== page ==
By Dominic Lau
TOKYO (Reuters) - Asian shares steadied at a five-month high and a recently battered dollar stabilised ahead of a key U.S. jobs report later on Tuesday that will give clues as to whether the Federal Reserve will start withdrawing stimulus this year.
The data was originally scheduled for October 4 but its release was delayed by the 16-day U.S. government shutdown.
Many analysts expect the U.S. central bank to delay unwinding the $85 billion (52.6 billion pounds)-a-month programme given the government shutdown and the possibility of another bitter U.S. budget fight between Democrats and Republicans early next year.
"We doubt that the data, even if strong, can reverse the more dovish sentiment about the Fed," analysts from Societe Generale wrote in a note, adding that the data did not capture the impact of the two-week shutdown.
A senior Fed official said on Monday that it will be "tough" for the Fed to have sufficient confidence in the strength of the U.S. recovery by its meeting in December to start reducing its bond buying.
MSCI's broadest index of Asia-Pacific shares outside Japan was flat after climbing to a five-month peak on Monday.
Australia's S&P/ASX 200 inched up 0.2 percent, hitting a five-year high for a third day in a row. It was on track to log a sixth-day of gains, which will be its longest such run since July.
Investors may be reluctant to make aggressive bets, however, after U.S. stocks ended little changed overnight, partly on concerns that equities have become overpriced after the Standard & Poor's 500 index's run to record highs last week.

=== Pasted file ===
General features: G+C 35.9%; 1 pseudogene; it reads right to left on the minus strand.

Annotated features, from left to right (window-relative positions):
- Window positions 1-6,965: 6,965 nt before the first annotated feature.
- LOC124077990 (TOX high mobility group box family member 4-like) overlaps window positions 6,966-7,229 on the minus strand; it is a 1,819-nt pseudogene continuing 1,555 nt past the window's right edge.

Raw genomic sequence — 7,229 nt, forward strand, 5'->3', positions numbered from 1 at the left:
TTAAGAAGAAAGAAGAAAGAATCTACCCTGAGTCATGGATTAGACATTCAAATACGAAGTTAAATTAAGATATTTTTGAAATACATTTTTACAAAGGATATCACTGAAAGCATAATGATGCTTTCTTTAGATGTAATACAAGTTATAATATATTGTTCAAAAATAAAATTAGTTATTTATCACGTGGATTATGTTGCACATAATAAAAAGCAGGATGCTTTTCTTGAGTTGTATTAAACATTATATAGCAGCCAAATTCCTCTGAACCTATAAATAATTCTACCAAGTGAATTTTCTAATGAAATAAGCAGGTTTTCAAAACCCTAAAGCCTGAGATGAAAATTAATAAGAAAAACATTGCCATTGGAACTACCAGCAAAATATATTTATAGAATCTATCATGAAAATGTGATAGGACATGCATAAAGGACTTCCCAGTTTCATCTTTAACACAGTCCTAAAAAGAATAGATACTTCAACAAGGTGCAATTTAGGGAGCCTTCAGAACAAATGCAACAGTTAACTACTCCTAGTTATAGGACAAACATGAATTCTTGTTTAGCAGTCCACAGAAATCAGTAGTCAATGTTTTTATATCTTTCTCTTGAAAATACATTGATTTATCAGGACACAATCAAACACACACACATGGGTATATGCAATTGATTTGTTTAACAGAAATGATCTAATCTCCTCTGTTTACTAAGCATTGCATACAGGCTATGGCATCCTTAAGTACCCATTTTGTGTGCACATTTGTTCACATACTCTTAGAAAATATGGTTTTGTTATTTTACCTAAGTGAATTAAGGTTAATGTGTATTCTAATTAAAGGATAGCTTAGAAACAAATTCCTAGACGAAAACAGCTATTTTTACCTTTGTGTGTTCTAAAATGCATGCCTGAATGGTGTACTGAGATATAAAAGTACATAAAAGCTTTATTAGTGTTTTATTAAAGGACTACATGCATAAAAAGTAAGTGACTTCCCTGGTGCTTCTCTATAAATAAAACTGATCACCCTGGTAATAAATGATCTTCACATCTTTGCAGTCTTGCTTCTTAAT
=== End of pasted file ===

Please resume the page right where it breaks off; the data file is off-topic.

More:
According to Thomson Reuters Datastream, the S&P 500 index carried a 12-month forward price-to-earnings ratio of 14.5, above a 10-year average of 14.
Economists in a Reuters survey forecast 180,000 jobs were added in September compared with 169,000 jobs created in August, while the unemployment rate is expected to remain at 7.3 percent.
"A reading anywhere in the 160,000 to 190,000 range would probably be fairly neutral with respect to near-term U.S. dollar direction given the data pre-dates any impact from the October shutdown," analysts from BNP Paribas wrote in a note
"We remain short euro/dollar and sterling/dollar heading into the release, looking for gradual improvement in U.S. data and dovish messaging from European policy makers to revive the policy divergence theme which benefited the dollar in the second quarter," they added.
The dollar was at $1.3674 to the euro, off an eight-month low of $1.3704 marked on Friday, and was holding steady at 98.18 yen after bouncing 0.4 percent in the previous session.
Against a basket of major currencies, the dollar gained a touch.
U.S. crude prices dipped 0.2 percent to about $99 a barrel, hitting a near four-month low and adding to the previous session's 1.6 percent decline.
Gold was little changed at around $1,313.7 an ounce.
(Editing by Edwina Gibbs)
- Budget, Tax & Economy
- government shutdown